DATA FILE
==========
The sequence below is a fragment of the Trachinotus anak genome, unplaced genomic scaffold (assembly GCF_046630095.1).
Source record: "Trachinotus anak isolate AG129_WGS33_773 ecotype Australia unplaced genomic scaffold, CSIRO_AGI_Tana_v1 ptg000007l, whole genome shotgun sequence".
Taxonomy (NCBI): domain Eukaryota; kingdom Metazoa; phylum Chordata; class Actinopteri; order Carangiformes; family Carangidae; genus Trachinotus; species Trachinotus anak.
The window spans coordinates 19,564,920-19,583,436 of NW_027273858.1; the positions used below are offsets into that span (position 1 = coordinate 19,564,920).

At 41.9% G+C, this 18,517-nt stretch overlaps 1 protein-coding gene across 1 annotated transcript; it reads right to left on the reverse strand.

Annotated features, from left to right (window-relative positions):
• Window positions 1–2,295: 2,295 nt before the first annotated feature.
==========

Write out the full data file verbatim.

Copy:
The sequence below is a fragment of the Trachinotus anak genome, unplaced genomic scaffold (assembly GCF_046630095.1).
Source record: "Trachinotus anak isolate AG129_WGS33_773 ecotype Australia unplaced genomic scaffold, CSIRO_AGI_Tana_v1 ptg000007l, whole genome shotgun sequence".
Taxonomy (NCBI): domain Eukaryota; kingdom Metazoa; phylum Chordata; class Actinopteri; order Carangiformes; family Carangidae; genus Trachinotus; species Trachinotus anak.
The window spans coordinates 19,564,920-19,583,436 of NW_027273858.1; the positions used below are offsets into that span (position 1 = coordinate 19,564,920).

At 41.9% G+C, this 18,517-nt stretch overlaps 1 protein-coding gene across 1 annotated transcript; it reads right to left on the reverse strand.

Annotated features, from left to right (window-relative positions):
• Window positions 1–2,295: 2,295 nt before the first annotated feature.